If the notion of imagination is to be limited to the activity of representation, we must class under it the premonitions and forewarnings which are of influence not only among the uneducated. Inasmuch as reliable observations, not put together a posteriori, are lacking, nothing exact can be said about them. That innumerable assertions and a semi-scientific literature about the matter exists, is generally familiar. And it is undeniable that predictions, premonitions, etc., may be very vivid, and have considerable somatic influence. Thus, prophecy of approaching death, certain threats or knowledge of the fact that an individual's death is being prayed for, etc., may have deadly effect on excited people. The latter superstition especially, has considerable influence. Praying for death, etc., is aboriginal. It has been traced historically into the twelfth century and is made use of today. Twelve years ago I was told of a case in which an old lady was killed because an enemy of hers had the
death-mass read for her. The old lady simply died of fright. In some degree we must pay attention to even such apparently remote questions.
Section 106. (I) Verbal Misunderstandings.
Here too it is not possible to draw an absolutely definite boundary between acoustic illusions and misunderstandings. Verbally we may say that the former occur when the mistake, at least in its main characteristic, is due to the aural mechanism. The latter is intended when there is a mistake in the comprehension of a word or of a sentence. In this case the ear has acted efficiently, but the mind did not know how to handle what had been heard and so supplements it by something else in connection with matter more or less senseless. Hence, misunderstandings are so frequent with foreign words. Compare the singing of immigrant school children, ``My can't three teas of tea'' for ``My country 'tis of thee,'' or ``Pas de lieu Rhone que nous'' with ``Paddle your own canoe.''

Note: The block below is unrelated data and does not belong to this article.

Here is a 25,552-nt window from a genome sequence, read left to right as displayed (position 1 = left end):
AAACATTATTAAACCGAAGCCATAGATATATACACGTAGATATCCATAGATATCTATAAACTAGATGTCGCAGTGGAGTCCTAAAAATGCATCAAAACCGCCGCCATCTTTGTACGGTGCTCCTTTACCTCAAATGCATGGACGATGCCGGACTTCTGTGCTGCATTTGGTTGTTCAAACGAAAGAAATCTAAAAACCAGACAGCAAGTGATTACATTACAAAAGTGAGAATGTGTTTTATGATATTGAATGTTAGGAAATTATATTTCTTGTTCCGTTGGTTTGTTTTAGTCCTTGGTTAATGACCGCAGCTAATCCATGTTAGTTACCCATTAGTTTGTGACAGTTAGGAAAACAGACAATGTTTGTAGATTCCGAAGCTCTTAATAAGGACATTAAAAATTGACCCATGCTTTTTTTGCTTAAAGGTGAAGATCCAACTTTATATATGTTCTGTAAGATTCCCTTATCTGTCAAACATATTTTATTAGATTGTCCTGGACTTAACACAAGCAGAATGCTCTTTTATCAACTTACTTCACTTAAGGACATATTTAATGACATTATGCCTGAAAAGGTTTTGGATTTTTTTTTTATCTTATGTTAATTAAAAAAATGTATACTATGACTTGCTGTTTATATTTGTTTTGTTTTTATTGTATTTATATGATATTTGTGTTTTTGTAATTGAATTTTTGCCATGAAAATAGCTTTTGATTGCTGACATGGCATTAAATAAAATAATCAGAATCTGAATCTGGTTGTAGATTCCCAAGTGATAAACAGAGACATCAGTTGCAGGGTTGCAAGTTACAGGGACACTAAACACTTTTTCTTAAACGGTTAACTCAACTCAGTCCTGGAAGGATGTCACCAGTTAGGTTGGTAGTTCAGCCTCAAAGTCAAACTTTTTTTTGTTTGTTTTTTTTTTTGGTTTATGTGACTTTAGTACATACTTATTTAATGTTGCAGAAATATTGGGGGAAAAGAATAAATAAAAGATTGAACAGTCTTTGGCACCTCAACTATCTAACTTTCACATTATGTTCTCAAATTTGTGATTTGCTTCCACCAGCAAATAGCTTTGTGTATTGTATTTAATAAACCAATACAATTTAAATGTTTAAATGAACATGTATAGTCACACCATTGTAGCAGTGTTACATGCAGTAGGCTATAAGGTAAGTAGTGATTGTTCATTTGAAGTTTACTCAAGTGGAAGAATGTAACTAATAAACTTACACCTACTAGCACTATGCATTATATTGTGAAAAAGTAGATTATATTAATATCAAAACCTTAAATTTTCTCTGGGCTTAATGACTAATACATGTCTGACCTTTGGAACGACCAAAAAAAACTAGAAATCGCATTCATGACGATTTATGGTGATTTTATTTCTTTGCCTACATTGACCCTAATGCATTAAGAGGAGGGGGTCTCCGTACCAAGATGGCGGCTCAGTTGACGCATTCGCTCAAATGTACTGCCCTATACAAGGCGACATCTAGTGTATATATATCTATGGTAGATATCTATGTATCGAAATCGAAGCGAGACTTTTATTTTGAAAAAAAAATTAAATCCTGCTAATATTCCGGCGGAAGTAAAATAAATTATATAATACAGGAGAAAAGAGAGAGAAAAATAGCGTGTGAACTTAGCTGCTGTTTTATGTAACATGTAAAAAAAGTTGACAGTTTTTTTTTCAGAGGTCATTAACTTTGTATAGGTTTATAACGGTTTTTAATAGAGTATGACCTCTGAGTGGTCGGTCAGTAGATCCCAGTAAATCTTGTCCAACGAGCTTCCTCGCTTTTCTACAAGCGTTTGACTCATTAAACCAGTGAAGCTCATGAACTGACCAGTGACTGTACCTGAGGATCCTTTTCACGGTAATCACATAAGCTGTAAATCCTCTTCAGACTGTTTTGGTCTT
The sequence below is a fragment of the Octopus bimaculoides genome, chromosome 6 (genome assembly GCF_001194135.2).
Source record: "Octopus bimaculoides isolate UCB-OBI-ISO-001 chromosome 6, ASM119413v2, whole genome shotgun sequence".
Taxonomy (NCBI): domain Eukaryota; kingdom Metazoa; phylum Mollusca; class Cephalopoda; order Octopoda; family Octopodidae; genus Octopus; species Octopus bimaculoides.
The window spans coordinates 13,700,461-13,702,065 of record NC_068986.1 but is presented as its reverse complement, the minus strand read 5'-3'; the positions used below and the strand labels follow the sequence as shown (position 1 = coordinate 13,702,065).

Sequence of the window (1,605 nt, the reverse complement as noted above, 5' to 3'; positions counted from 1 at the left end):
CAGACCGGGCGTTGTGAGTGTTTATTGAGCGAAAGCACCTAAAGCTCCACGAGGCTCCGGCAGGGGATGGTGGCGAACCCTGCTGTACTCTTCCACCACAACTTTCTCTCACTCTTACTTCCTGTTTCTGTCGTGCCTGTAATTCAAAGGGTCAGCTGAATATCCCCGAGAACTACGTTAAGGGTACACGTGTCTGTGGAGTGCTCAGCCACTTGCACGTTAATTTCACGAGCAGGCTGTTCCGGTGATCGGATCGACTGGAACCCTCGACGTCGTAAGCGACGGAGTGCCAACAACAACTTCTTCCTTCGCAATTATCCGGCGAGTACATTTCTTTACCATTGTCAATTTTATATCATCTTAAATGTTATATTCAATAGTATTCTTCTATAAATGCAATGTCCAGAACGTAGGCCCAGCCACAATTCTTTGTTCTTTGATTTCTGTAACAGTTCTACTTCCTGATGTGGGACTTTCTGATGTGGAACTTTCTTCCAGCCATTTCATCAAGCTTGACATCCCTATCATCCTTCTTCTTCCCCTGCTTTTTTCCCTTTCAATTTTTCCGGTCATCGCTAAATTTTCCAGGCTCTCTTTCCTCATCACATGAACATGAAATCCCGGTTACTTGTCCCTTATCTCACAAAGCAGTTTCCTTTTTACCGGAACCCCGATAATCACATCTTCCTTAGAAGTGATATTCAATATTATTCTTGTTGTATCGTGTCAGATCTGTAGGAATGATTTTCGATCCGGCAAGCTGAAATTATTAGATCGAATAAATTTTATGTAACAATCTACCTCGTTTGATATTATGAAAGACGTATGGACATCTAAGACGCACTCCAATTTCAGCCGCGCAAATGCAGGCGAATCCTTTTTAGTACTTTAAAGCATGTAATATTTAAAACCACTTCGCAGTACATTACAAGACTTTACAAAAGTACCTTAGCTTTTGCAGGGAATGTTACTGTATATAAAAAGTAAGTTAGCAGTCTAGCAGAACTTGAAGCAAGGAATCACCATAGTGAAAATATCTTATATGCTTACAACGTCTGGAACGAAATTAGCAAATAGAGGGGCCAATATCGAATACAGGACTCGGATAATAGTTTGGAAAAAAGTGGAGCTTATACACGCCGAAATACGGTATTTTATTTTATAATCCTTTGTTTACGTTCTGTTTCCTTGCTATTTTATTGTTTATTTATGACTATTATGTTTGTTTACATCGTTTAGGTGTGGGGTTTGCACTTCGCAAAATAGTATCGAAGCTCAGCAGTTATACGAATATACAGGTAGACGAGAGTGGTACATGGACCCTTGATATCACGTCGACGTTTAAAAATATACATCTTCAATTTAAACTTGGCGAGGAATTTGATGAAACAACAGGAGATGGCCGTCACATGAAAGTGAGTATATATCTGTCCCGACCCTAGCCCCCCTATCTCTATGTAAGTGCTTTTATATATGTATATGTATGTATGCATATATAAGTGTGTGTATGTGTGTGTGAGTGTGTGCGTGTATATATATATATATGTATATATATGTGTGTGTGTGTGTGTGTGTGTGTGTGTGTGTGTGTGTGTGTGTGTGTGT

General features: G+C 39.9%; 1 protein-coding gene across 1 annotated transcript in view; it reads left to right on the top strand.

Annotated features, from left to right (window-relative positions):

The question of misunderstandings, their development and solution, is of great importance legally, since not only witnesses but clerks and secretaries are subject to them. If they are undiscovered they lead to dangerous mistakes, and their discovery causes great trouble in getting at the correct solution. The determination of texts requires not only effort but also psychological knowledge and the capacity of putting one's self in the place of him who has committed the error. To question him may often be impossible because of the distance, and may be useless because he no longer knows what he said or wanted to say. When we consider what a tremendous amount of work classical philologists, etc., have to put into the determination of the proper form of some misspelled word, we can guess how needful it is to have the textual form of a protocol absolutely correct. The innocence or guilt of a human being may depend upon a misspelled syllable. Now, to determine the proper and correct character of the text is as a rule difficult, and in most cases impossible. Whether a witness or the secretary has misunderstood, makes no difference in the nature of the work. Its importance remains unaffected, but in the latter case the examining justice, in so far as he correctly
 Many omissions have been necessitated by the feet that no English equivalents for the German examples could be found. [Translator.]
 Cf. S. Freud: Psychopathologie des Alltagsleben
 Cited by James, Psychology, Buefer Course.
remembers what he has heard, may avoid error. The mistakes of the secretaries may in any event be reduced to a minimum if all protocols are read immediately, and not by the secretary but by the examining judge himself. If the writer reads them he makes the same mistakes, and only a very intelligent witness will perceive them and call attention to them. Unless it so happens the mistake remains.